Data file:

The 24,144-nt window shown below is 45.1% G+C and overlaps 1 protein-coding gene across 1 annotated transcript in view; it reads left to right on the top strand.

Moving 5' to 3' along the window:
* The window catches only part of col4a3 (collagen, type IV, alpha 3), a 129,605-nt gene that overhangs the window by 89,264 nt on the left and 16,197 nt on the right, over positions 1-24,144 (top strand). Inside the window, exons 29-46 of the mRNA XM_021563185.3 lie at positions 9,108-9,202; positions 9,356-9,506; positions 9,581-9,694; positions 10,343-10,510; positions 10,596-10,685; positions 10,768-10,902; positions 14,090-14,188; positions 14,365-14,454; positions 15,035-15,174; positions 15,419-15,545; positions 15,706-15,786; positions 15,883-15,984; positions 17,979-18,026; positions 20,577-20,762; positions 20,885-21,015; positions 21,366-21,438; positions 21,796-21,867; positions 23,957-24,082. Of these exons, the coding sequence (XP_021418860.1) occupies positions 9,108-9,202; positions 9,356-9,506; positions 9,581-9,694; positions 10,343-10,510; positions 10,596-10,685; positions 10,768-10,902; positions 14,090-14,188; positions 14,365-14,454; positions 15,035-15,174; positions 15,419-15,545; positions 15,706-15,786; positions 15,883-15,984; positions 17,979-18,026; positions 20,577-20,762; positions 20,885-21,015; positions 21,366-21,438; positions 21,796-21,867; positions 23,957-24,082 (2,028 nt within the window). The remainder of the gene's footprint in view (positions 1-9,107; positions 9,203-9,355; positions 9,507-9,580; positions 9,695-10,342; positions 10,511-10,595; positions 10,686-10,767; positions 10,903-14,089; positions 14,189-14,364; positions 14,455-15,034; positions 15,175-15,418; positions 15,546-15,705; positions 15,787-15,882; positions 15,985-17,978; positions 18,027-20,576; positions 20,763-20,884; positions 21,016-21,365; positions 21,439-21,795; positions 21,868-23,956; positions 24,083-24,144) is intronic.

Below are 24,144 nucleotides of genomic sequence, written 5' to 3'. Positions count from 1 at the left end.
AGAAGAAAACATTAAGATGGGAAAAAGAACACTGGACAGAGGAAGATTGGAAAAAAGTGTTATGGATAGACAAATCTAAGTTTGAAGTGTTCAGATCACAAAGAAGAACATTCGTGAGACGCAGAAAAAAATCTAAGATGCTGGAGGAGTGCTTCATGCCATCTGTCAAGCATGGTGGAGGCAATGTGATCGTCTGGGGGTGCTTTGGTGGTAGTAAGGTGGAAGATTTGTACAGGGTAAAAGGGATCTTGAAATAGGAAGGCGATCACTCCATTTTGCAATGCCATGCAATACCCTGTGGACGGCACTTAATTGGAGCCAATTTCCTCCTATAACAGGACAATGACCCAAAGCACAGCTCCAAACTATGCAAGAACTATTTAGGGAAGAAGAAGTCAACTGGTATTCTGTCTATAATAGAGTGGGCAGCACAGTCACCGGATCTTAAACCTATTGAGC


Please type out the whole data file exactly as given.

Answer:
The 24,144-nt window shown below is 45.1% G+C and overlaps 1 protein-coding gene across 1 annotated transcript in view; it reads left to right on the top strand.

Moving 5' to 3' along the window:
* The window catches only part of col4a3 (collagen, type IV, alpha 3), a 129,605-nt gene that overhangs the window by 89,264 nt on the left and 16,197 nt on the right, over positions 1-24,144 (top strand). Inside the window, exons 29-46 of the mRNA XM_021563185.3 lie at positions 9,108-9,202; positions 9,356-9,506; positions 9,581-9,694; positions 10,343-10,510; positions 10,596-10,685; positions 10,768-10,902; positions 14,090-14,188; positions 14,365-14,454; positions 15,035-15,174; positions 15,419-15,545; positions 15,706-15,786; positions 15,883-15,984; positions 17,979-18,026; positions 20,577-20,762; positions 20,885-21,015; positions 21,366-21,438; positions 21,796-21,867; positions 23,957-24,082. Of these exons, the coding sequence (XP_021418860.1) occupies positions 9,108-9,202; positions 9,356-9,506; positions 9,581-9,694; positions 10,343-10,510; positions 10,596-10,685; positions 10,768-10,902; positions 14,090-14,188; positions 14,365-14,454; positions 15,035-15,174; positions 15,419-15,545; positions 15,706-15,786; positions 15,883-15,984; positions 17,979-18,026; positions 20,577-20,762; positions 20,885-21,015; positions 21,366-21,438; positions 21,796-21,867; positions 23,957-24,082 (2,028 nt within the window). The remainder of the gene's footprint in view (positions 1-9,107; positions 9,203-9,355; positions 9,507-9,580; positions 9,695-10,342; positions 10,511-10,595; positions 10,686-10,767; positions 10,903-14,089; positions 14,189-14,364; positions 14,455-15,034; positions 15,175-15,418; positions 15,546-15,705; positions 15,787-15,882; positions 15,985-17,978; positions 18,027-20,576; positions 20,763-20,884; positions 21,016-21,365; positions 21,439-21,795; positions 21,868-23,956; positions 24,083-24,144) is intronic.

Below are 24,144 nucleotides of genomic sequence, written 5' to 3'. Positions count from 1 at the left end.
AGAAGAAAACATTAAGATGGGAAAAAGAACACTGGACAGAGGAAGATTGGAAAAAAGTGTTATGGATAGACAAATCTAAGTTTGAAGTGTTCAGATCACAAAGAAGAACATTCGTGAGACGCAGAAAAAAATCTAAGATGCTGGAGGAGTGCTTCATGCCATCTGTCAAGCATGGTGGAGGCAATGTGATCGTCTGGGGGTGCTTTGGTGGTAGTAAGGTGGAAGATTTGTACAGGGTAAAAGGGATCTTGAAATAGGAAGGCGATCACTCCATTTTGCAATGCCATGCAATACCCTGTGGACGGCACTTAATTGGAGCCAATTTCCTCCTATAACAGGACAATGACCCAAAGCACAGCTCCAAACTATGCAAGAACTATTTAGGGAAGAAGAAGTCAACTGGTATTCTGTCTATAATAGAGTGGGCAGCACAGTCACCGGATCTTAAACCTATTGAGC